24. April 2024

3rd Party cookie deadline postponed: What does it mean for marketers?

Google has once again postponed the end of 3rd party cookies. This presents both opportunities and an urgent call to action for marketers.

Third-party cookies have been given a reprieve. In its latest announcement, Google revealed that the start of the phase-out of 3rd party cookies in Google Chrome has been pushed back again. The deadline was previously set for the end of 2024 but is now postponed to at least early 2025.

Google cites the following reasons for the postponement of 3rd-party cookies in Chrome:

  • Further investigation is needed into the technical and economic impacts of the shutdown, based on feedback from various market participants.
  • A review of the effects by the UK Competition and Markets Authority (CMA) is still ongoing.

Google’s alternative to 3rd party cookies, Privacy Sandbox, has already faced headwinds this year. In a report, the International Advertising Bureau (IAB) took issue with various aspects of the technology. Google responded with its own analysis.

While this delay provides companies and marketers with more time to adjust their strategies, the urgency to take action is now more than evident. Without preparation, the performance of their advertising campaigns on platforms like Google Ads or Meta could significantly decline, leading to poorer campaign return on ad spend (ROAS) and ultimately lower revenue.

The inevitable shift to first-party data

This is not the first time Google has postponed the deadline for this significant change, thus continuing to create some uncertainty in the industry.

Google’s plan to phase out 3rd party cookies in Chrome was first announced in 2020 and has since been postponed multiple times. In May 2023, Google announced that by the end of 2024, 100% of all Chrome users would be transitioned. Already, on January 1 of this year, 3rd party cookies in Chrome were disabled for 1% of its global users, roughly equivalent to 30 million people.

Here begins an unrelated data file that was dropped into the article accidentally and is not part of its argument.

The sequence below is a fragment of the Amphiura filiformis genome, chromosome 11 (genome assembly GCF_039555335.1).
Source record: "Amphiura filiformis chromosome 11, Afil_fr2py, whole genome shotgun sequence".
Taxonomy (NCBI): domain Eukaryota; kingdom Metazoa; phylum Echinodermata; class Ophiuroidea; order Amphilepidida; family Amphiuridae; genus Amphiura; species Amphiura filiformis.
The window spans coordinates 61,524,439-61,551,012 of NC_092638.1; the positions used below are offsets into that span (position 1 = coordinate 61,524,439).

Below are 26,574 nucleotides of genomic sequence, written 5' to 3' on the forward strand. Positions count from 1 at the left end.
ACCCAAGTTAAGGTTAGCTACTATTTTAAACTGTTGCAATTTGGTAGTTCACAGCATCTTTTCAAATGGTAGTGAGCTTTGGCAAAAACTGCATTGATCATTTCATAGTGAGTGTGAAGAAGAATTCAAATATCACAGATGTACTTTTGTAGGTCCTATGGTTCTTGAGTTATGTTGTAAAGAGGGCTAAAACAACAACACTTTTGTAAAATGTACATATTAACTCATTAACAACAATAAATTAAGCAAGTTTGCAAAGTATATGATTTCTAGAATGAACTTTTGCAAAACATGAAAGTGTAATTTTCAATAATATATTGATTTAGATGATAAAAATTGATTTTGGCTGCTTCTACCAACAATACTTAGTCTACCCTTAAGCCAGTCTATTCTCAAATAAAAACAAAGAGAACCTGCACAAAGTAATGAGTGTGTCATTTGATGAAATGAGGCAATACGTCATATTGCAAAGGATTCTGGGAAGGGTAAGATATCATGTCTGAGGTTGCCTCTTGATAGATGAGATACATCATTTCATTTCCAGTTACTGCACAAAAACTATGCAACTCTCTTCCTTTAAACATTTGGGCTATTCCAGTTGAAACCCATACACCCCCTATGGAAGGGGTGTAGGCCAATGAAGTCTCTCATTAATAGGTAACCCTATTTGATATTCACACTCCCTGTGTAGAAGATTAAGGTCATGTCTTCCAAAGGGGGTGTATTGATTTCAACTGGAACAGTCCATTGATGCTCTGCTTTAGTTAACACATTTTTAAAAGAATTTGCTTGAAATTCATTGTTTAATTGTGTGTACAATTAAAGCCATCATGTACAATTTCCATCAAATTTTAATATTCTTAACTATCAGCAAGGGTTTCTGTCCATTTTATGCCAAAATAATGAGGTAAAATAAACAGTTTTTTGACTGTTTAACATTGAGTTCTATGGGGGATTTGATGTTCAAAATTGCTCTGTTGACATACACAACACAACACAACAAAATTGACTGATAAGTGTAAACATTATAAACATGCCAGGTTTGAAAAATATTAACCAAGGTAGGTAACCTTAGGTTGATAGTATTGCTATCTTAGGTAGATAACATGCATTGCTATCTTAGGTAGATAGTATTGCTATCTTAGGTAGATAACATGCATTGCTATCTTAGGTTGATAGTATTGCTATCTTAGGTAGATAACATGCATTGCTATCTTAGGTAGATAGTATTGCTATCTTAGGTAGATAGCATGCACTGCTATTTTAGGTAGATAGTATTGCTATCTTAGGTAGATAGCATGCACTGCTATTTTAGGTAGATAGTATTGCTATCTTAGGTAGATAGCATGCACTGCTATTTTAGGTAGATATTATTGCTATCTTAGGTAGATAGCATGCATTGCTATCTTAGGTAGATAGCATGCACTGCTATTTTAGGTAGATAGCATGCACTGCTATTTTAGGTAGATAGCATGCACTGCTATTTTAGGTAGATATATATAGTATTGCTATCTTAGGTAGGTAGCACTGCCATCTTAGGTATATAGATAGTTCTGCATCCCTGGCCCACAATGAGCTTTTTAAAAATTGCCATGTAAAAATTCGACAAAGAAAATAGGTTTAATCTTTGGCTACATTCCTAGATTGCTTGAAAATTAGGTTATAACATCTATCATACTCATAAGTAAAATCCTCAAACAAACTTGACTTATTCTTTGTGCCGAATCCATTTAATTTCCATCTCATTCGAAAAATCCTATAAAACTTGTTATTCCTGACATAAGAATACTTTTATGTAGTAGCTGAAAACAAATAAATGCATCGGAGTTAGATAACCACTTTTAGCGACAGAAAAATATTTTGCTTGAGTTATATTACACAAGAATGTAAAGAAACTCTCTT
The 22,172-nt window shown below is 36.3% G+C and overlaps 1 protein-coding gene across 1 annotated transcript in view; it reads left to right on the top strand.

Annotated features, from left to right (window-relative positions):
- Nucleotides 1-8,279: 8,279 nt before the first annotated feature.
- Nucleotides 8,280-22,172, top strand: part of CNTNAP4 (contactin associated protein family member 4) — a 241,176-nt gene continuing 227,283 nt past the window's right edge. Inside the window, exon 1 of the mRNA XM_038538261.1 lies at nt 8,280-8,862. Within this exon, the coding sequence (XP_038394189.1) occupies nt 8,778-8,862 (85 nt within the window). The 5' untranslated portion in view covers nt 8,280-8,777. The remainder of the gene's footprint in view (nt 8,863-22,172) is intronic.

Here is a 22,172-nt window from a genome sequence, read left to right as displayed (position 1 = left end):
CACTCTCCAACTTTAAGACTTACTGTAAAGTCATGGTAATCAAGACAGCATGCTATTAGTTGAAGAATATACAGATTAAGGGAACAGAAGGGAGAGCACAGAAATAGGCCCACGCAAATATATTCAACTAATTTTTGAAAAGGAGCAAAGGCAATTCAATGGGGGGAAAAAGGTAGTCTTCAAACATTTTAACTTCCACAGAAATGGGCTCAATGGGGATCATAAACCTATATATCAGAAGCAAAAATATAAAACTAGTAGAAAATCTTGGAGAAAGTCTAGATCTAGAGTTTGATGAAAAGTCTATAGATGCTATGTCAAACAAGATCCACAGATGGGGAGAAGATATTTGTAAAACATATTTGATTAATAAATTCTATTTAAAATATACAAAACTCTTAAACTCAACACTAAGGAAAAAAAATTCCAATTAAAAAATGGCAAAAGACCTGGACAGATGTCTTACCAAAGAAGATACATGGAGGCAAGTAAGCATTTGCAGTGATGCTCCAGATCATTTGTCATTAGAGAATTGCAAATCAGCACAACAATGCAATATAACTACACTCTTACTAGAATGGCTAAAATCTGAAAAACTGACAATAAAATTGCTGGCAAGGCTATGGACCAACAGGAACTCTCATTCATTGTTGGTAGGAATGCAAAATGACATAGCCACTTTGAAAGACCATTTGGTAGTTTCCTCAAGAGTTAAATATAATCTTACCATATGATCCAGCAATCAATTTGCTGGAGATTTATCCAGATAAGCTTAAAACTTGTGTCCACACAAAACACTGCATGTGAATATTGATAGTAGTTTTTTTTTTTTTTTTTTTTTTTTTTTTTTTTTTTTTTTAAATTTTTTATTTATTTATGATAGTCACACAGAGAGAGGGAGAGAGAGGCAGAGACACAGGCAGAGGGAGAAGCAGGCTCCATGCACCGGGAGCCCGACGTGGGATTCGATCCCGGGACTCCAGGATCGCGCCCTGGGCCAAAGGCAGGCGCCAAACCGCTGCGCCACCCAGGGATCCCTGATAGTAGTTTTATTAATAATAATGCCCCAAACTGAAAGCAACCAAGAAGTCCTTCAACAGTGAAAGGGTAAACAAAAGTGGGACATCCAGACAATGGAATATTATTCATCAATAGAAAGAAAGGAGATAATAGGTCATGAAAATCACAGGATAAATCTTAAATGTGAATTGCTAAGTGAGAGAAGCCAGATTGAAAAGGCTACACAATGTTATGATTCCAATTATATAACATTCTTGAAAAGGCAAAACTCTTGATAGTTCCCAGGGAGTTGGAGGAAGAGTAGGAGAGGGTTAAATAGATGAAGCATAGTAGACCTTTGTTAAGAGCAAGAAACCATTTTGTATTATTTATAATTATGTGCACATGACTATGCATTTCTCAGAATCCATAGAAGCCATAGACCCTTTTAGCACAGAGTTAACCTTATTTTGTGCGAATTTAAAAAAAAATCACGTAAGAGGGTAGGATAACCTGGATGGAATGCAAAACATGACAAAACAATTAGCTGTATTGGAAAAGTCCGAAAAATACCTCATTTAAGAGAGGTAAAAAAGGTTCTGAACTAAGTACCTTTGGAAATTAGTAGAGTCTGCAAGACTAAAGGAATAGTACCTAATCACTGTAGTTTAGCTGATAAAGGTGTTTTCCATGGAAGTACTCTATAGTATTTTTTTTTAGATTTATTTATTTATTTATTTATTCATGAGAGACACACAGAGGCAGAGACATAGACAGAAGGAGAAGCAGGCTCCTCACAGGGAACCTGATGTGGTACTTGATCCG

The decision was made under significant regulatory pressure from GDPR & Co. However, public perception, increasingly favoring more control over personal data, has also contributed significantly to the industry’s pressure to develop controlled data collection methods. Tech giants like Apple are already taking these developments into account by routinely blocking 3rd party cookies.

Early adopters have the advantage of better performance through first-party data

Many companies have already transitioned and are increasingly relying on first-party data. This data, collected directly from customers without intermediaries, allows for more precise and relevant customer targeting on ad platforms.

Companies that have already made this transition are already seeing better campaign results, often reflected in higher efficiency and increased revenue. This development underscores that the timely transition to first-party data is not only a necessity but also a significant opportunity.

Last chance for a head-start?

For marketing teams that have not yet transitioned to a first-party strategy, Google’s postponement of the deadline offers a brief respite – and possibly the last chance to gain a significant head start.

Because the end of 3rd party cookies remains inevitable and represents a fundamental change for the marketing industry. Companies that early on focus on first-party data and server-side tracking will not only benefit from better campaign performance but also gain a sustainable competitive advantage by establishing privacy as an integral part of their brand identity and customer relationship.

Link to Google’s press release

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